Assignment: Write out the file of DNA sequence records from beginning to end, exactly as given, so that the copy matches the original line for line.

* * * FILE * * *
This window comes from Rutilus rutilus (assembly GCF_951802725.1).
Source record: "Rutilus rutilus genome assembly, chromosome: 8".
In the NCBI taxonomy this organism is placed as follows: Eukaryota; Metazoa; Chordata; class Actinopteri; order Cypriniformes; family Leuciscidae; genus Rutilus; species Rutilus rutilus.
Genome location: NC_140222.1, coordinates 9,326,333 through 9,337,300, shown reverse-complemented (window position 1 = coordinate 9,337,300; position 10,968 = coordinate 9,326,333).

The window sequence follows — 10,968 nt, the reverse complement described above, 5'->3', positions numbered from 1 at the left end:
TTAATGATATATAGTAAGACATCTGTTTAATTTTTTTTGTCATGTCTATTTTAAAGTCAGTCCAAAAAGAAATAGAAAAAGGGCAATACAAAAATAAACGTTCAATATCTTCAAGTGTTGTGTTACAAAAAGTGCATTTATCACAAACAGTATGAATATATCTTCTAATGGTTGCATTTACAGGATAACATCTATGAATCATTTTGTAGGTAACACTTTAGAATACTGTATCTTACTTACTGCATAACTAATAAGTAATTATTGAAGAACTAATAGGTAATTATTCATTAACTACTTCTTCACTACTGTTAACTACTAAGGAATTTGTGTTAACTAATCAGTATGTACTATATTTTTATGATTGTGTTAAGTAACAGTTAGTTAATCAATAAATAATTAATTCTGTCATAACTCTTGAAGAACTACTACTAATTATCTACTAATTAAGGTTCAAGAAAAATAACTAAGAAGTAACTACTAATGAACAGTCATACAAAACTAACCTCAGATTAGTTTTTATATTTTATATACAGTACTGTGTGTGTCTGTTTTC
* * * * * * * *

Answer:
This window comes from Rutilus rutilus (assembly GCF_951802725.1).
Source record: "Rutilus rutilus genome assembly, chromosome: 8".
In the NCBI taxonomy this organism is placed as follows: Eukaryota; Metazoa; Chordata; class Actinopteri; order Cypriniformes; family Leuciscidae; genus Rutilus; species Rutilus rutilus.
Genome location: NC_140222.1, coordinates 9,326,333 through 9,337,300, shown reverse-complemented (window position 1 = coordinate 9,337,300; position 10,968 = coordinate 9,326,333).

The window sequence follows — 10,968 nt, the reverse complement described above, 5'->3', positions numbered from 1 at the left end:
TTAATGATATATAGTAAGACATCTGTTTAATTTTTTTTGTCATGTCTATTTTAAAGTCAGTCCAAAAAGAAATAGAAAAAGGGCAATACAAAAATAAACGTTCAATATCTTCAAGTGTTGTGTTACAAAAAGTGCATTTATCACAAACAGTATGAATATATCTTCTAATGGTTGCATTTACAGGATAACATCTATGAATCATTTTGTAGGTAACACTTTAGAATACTGTATCTTACTTACTGCATAACTAATAAGTAATTATTGAAGAACTAATAGGTAATTATTCATTAACTACTTCTTCACTACTGTTAACTACTAAGGAATTTGTGTTAACTAATCAGTATGTACTATATTTTTATGATTGTGTTAAGTAACAGTTAGTTAATCAATAAATAATTAATTCTGTCATAACTCTTGAAGAACTACTACTAATTATCTACTAATTAAGGTTCAAGAAAAATAACTAAGAAGTAACTACTAATGAACAGTCATACAAAACTAACCTCAGATTAGTTTTTATATTTTATATACAGTACTGTGTGTGTCTGTTTTC